In all seriousness, games like The Last of Us Part II show that our industry may be ready to take more nuanced looks at its violent content. Typically, games portray their violence in one of two ways. The first is ultra-violence, like Doom, which is categorized by overly-visceral melee and explosions of blood and guts. The other is mild violence, like Kirby, where impacts are accompanied with glittery fireworks, death poofs and pops in a flurry of confetti, and an injury is cauterized by a warm, fluffy cake. Kirby and Doom, as well as many other games today, have health bars or health regeneration, rendering violence not as an emotional and fatal act, but a measurable unit towards eventual respawn.
However, ultimately there are two things these kinds of games have in common: they defang real violence and confound our empathy. Entertainment typically engages audiences with content that refracts the true images of violence through glamor and drama to make it more civilized and palatable. It makes us less likely to properly acknowledge the true brutality of violence, not necessarily when we see it, but when we hear about it or watch it on TV. The violence we imagine is not raw and heartbreaking, but tendentious, reprogrammed by the “violence” we see in our entertainment.
It is the game industry’s fault for handling violence as it has for the last three decades. It has pigeonholed itself to the point where nearly every game requires violence in some form. Historically, most games intended this violence to be fun, which is a unique issue since engaging audiences through gameplay is intrinsic to the medium. Beyond producing more non-violent games, the industry could “mature” by designing violent gameplay that is engaging without necessarily being “fun.” In fact, many games have already tried doing this.
Papo y Yo (2012), developed by Brazilian developer Vander Caballero, utilized a violent monster in the game to tell a story about a young boy dealing with his abusive, alcoholic father. That Dragon, Cancer (2016) developed by Ryan and Amy Green, chronicles a family’s journey of acknowledging and dealing with their young boy’s terminal cancer. Though it is not explicitly violent, the player lives vicariously through the family, experiencing the aggressive nature of the cancer and the heart-wrenching pain it caused.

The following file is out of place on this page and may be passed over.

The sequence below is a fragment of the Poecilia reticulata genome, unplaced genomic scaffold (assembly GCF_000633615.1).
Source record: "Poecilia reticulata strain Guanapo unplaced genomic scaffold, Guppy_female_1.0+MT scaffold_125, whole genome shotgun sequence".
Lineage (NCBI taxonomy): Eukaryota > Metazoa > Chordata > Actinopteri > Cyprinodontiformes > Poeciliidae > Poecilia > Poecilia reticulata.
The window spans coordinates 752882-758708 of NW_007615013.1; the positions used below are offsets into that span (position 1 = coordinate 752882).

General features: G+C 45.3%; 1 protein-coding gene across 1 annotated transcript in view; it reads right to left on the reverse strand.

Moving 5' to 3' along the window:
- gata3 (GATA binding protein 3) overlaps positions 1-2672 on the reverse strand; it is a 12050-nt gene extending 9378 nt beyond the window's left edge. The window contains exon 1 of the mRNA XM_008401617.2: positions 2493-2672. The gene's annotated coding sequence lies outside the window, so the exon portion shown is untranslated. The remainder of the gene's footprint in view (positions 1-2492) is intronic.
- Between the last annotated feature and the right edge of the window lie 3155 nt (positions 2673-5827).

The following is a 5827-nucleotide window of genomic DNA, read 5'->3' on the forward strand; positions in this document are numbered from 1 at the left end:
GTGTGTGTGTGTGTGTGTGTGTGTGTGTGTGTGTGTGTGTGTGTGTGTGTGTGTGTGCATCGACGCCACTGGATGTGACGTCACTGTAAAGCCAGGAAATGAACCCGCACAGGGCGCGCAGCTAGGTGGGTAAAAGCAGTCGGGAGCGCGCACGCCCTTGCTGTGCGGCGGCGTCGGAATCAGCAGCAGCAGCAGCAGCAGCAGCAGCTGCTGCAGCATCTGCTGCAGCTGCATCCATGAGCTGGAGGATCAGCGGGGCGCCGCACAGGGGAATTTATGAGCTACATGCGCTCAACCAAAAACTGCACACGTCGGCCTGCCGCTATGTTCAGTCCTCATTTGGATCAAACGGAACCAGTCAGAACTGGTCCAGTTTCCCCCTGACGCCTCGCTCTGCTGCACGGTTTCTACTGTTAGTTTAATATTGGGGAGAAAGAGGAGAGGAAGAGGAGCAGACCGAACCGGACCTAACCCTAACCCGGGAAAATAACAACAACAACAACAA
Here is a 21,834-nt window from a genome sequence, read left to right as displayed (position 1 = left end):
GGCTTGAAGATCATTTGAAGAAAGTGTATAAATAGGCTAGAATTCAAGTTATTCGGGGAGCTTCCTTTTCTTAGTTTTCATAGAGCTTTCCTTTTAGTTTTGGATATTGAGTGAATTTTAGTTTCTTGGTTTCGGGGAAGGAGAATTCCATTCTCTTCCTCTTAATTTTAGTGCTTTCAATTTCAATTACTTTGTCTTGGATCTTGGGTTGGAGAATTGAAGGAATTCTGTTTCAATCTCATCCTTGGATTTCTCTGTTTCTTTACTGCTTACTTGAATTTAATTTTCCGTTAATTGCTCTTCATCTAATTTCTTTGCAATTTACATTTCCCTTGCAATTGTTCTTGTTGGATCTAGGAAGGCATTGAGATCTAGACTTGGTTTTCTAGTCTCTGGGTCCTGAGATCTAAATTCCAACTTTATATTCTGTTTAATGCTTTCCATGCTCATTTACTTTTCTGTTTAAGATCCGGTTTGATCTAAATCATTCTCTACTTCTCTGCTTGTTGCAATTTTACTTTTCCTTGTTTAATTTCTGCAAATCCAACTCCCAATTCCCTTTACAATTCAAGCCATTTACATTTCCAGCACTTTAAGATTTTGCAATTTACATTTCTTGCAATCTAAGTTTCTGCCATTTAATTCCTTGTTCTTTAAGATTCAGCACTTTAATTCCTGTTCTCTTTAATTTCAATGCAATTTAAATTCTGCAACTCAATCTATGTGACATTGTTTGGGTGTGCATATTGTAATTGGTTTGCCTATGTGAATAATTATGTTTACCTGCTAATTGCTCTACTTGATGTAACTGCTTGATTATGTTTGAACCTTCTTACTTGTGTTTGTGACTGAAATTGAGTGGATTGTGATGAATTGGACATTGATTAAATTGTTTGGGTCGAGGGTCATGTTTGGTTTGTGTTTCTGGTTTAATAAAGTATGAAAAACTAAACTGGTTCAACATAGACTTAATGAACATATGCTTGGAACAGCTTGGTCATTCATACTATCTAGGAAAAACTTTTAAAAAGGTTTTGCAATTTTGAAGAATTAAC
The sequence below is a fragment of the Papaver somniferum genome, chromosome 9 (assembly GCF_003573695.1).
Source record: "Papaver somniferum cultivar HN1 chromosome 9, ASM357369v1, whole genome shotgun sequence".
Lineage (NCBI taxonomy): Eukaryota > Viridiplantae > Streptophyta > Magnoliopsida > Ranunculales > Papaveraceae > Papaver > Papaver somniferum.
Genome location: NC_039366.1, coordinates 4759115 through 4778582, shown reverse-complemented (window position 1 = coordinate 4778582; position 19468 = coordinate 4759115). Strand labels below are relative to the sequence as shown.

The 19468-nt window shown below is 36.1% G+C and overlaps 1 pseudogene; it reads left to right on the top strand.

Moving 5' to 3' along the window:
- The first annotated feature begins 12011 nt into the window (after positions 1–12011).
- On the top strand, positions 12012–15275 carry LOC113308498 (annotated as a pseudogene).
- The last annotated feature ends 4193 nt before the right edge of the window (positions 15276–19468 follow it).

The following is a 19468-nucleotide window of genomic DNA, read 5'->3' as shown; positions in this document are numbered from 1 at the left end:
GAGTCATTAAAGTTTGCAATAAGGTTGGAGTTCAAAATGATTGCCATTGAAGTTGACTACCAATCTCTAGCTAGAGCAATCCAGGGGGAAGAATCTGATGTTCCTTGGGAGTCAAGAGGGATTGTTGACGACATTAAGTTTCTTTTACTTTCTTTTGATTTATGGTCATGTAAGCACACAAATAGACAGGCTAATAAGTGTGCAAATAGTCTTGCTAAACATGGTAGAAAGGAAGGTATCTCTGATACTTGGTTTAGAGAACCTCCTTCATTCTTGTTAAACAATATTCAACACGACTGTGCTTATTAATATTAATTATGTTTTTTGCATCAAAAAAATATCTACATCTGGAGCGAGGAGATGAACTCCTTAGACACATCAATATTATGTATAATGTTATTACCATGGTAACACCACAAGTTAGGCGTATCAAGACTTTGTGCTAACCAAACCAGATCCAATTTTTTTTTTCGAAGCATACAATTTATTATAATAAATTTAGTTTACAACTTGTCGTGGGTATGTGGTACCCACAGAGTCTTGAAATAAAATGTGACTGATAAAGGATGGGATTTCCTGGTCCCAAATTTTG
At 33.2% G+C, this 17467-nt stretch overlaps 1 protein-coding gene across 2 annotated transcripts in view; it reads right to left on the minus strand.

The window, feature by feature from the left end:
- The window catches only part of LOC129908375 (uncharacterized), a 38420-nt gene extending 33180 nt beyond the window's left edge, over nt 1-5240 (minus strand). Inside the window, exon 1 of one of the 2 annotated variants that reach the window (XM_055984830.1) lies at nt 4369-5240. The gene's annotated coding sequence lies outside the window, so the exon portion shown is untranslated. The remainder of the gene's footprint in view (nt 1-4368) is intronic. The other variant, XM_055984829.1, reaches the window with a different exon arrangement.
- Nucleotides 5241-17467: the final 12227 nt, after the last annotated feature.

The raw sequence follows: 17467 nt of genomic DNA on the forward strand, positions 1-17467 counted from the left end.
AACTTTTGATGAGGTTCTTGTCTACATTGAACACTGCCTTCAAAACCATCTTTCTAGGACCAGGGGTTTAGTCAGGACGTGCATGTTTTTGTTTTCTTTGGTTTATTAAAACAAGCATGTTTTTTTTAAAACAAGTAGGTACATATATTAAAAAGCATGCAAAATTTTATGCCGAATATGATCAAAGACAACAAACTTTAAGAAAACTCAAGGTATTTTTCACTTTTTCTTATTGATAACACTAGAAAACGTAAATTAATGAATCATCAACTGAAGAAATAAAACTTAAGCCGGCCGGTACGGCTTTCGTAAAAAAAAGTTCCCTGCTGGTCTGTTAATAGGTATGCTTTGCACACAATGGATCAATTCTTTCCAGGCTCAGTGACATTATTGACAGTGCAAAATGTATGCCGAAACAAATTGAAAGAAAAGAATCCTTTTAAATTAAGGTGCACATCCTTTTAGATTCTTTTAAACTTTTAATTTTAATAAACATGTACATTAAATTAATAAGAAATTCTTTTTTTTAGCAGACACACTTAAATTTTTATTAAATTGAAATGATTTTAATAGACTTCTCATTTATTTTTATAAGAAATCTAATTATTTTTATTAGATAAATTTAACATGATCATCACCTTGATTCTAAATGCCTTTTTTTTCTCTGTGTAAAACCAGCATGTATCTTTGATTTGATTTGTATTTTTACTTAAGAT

In a panel during E3, The Last of Us Part II Directors Anthony Newman, Kurt Margenau, and Neil Druckmann spoke about how they wanted enemies to feel human, and the violence you commit against them to feel repulsive. I feel hopeful that Part II will be able to live up to the above two games in re-defining the way games and gamers acknowledge violence. Their goal of portraying violence as it manifests in reality is admirable because it doesn’t dress it up for audiences. If more popular titles developed its violence with this goal in mind, then new perspectives can be brought to more gamers, leading to positive net effect on the empathy of players worldwide.
Other media, like film, has embraced a more real, humanistic perspective on violence for some time, leading to not exactly “fun” but engaging works, such as Restrepo (2010) or 12 Years a Slave (2013). These works have helped shape conversations on social problems, and generate new empathy when there wasn’t enough. The Last of Us Part II shows that even AAA games can succeed in shuttling this new perspective on violence into games. So, be it big or small, all types of games should consider altering their perspectives on this. The industry must respect the intelligence of gamers and understand that not every game someone plays needs to be fun, in order to keep them engaged. Hopefully more games will take the lead, and create experiences that defy the conventions of this medium. If done right, the interactivity of games enables previously unworkable avenues for generating empathy, and with the influx of games rewriting the book on violent content, I am confident that The Last of Us Part II will not the last game of its kind.
E3 Coliseum: The Last of Us Part II Panel